PULLMAN – He has, for the most part, lived up to the hyperbolic expectations placed on The Chosen One since long before he ever enrolled in college.
The Bruins are just glad he chose UCLA.
Josh Rosen, a high school junior and the No. 1 quarterback recruit in his class, partook in the gaudy new tradition of holding a press conference to announce from which college he would accept a football scholarship, his choice signified by selecting one of three hats placed upon a table.
But Rosen’s ceremony wasn’t exactly typical. Rather than three finalists, all the hats on the table he sat at were powder blue, and they all said UCLA. Rosen didn’t select any of those hats however, instead whipping out a fourth hat from under the table and placing it on his head, mocking the vain ceremony even as he participated in it.
From the moment Rosen arrived in Westwood, it was widely assumed he would assume the starting mantle. It was only the next natural step in his gilded life. Rosen’s maternal family is a branch of the Wharton family tree (think: University of Pennsylvania’s Wharton business school) and his father is a surgeon of some renown.
His idyllic athletic childhood saw him become a nationally-ranked tennis player as a pre-teen, only to hang up his racket and pick up a football. Rosen became the most talked-about quarterback recruit in the country while leading St. John Bosco to a California state title and his high school team was bestowed a hypothetical national championship by some publications.
Shortly after arriving at UCLA, his teammates bestowed the nickname “J-Chosen” on the young quarterback. Shortly after that, he became the first true freshman quarterback in school history to start a season opener.
“He sees things quickly and really understands concepts,” said UCLA coach Jim Mora. “Both offensively and defensively, he understands concepts. We all see the physical skills but what people don’t see is how he studies during the week and practices during the week and how that manifests itself in terms of production on the field on Saturday.”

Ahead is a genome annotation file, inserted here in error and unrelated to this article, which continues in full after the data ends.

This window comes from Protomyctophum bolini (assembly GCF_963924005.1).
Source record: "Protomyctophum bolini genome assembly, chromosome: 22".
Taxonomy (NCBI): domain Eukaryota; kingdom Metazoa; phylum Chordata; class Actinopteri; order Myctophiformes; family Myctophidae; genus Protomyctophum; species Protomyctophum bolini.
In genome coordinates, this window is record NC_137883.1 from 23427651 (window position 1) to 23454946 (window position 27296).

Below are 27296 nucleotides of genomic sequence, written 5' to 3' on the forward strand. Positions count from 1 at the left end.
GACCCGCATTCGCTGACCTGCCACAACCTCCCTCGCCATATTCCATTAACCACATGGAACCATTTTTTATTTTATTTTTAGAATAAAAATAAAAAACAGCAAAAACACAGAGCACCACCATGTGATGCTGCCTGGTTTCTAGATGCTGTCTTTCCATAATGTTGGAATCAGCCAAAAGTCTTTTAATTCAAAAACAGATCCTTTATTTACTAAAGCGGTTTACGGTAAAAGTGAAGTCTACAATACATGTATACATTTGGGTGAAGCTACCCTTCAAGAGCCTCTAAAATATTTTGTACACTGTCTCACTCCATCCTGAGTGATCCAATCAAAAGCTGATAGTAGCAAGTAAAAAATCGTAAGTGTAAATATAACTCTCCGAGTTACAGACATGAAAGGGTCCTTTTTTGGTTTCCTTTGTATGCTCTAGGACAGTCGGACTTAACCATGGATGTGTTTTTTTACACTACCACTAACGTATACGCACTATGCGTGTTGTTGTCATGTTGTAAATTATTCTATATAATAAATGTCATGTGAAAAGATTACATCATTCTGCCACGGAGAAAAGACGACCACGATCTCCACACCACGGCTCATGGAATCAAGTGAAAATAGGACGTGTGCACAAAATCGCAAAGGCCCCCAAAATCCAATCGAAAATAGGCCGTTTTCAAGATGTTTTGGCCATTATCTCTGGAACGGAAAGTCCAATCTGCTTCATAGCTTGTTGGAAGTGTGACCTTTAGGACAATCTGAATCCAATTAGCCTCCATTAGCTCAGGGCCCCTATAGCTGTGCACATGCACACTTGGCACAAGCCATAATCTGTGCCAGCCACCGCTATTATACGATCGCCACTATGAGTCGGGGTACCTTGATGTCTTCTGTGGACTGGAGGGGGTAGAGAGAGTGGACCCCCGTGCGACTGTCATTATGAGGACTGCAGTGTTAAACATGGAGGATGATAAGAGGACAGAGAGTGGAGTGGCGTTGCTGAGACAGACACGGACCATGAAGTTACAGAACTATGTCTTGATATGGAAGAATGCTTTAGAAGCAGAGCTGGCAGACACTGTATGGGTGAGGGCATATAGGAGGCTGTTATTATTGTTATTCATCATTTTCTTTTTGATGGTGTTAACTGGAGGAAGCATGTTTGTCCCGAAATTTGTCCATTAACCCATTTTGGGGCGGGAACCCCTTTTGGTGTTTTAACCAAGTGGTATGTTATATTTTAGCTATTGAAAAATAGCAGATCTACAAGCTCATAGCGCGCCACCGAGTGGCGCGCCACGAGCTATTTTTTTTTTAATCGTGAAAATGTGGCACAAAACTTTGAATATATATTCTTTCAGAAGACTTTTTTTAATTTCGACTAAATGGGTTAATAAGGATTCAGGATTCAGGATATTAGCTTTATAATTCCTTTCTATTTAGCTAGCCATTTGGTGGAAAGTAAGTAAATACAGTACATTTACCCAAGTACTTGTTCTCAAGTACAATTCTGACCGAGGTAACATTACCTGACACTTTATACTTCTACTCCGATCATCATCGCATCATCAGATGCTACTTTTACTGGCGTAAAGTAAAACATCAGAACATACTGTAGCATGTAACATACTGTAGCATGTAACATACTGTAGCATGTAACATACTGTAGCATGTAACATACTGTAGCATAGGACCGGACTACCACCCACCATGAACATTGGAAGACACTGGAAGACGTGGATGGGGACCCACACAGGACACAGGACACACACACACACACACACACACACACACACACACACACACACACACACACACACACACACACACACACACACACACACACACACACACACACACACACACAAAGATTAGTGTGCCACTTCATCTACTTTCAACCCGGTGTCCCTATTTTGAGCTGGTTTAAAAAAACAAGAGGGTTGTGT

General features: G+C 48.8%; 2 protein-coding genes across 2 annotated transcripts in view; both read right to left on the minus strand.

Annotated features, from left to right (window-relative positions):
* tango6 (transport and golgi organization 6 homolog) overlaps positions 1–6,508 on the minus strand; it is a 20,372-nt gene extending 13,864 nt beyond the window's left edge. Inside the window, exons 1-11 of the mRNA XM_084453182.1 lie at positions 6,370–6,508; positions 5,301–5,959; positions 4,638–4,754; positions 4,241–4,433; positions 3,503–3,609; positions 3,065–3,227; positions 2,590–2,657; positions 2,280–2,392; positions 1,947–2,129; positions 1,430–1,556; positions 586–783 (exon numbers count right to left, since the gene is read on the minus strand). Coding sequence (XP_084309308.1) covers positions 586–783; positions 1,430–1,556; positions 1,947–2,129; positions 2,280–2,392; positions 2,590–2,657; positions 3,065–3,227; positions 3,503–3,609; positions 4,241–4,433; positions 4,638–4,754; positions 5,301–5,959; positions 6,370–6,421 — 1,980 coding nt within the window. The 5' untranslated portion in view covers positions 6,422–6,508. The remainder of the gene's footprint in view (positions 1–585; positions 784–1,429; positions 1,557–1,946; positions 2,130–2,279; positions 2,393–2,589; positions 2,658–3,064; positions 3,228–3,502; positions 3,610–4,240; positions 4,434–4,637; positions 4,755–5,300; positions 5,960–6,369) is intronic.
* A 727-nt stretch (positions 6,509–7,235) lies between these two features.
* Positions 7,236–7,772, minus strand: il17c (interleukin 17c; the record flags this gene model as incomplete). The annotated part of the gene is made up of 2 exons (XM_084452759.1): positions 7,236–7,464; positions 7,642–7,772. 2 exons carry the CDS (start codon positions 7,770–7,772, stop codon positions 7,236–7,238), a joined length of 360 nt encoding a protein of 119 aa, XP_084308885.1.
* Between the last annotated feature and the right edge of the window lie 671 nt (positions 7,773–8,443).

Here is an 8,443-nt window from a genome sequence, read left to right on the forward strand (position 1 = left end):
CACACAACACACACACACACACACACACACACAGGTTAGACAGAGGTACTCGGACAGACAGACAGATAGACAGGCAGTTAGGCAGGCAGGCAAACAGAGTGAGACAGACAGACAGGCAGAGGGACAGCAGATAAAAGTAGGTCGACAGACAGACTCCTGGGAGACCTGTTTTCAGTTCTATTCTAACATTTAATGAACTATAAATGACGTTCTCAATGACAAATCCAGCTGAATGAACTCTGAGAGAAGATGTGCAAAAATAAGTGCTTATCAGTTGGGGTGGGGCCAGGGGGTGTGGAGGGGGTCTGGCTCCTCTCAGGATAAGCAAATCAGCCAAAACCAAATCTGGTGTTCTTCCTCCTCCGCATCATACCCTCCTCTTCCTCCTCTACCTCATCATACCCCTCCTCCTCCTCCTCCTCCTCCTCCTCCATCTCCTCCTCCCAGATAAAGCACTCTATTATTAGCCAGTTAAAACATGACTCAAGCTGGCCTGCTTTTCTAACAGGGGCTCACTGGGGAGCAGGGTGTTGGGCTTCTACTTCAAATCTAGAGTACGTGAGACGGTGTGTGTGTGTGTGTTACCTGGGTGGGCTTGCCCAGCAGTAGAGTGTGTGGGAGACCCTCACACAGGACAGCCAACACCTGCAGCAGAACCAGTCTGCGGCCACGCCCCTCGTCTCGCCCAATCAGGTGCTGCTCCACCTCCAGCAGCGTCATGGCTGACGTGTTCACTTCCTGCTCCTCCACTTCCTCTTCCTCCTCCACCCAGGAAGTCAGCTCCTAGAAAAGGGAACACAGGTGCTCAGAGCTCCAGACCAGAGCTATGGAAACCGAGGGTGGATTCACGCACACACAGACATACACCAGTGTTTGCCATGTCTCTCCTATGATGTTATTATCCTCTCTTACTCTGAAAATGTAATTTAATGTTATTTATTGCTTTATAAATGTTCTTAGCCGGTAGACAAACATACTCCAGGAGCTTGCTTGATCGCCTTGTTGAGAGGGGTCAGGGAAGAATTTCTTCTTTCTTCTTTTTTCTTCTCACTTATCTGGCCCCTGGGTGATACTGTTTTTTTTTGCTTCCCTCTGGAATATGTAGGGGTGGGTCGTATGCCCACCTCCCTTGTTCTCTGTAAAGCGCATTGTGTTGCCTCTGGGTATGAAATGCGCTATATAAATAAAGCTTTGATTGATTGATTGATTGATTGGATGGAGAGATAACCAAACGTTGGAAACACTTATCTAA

Wide receiver Logan Sweet is the older brother of Washington State receiver Kyle Sweet, and will celebrate his Senior Night on Saturday playing on the same field as the Cougar freshman for the first time in their organized football careers.
Sweet is one of many seniors on a veteran offense that knows its system well enough to function while a freshman quarterback learns the ropes. There just hasn’t been much of a learning curve.
“Josh has become close with a lot of the seniors and the way he works, too, gives the older guys a lot of respect for him,” Sweet said. “He’s very mature as a freshman. I’ve seen a lot of freshmen come in and not be able to handle the spotlight as well as Josh has.”
Rosen completed 80 percent of his passes and threw for 351 yards and three touchdowns in his first college game, a 34-16 win against Virginia. When WSU (6-3, 4-2 Pac-12) faces UCLA (7-2, 4-2), they’ll be facing a freshman quarterback, sure, but they’ll also be facing a nine-game starter who has thrown for 994 yards and six touchdowns in his last three starts, with no interceptions.
“Rosen is an elite quarterback,” said WSU defensive coordinator Alex Grinch. “Unfortunately, he’s everything he was cracked up to be when he was coming out of high school.”
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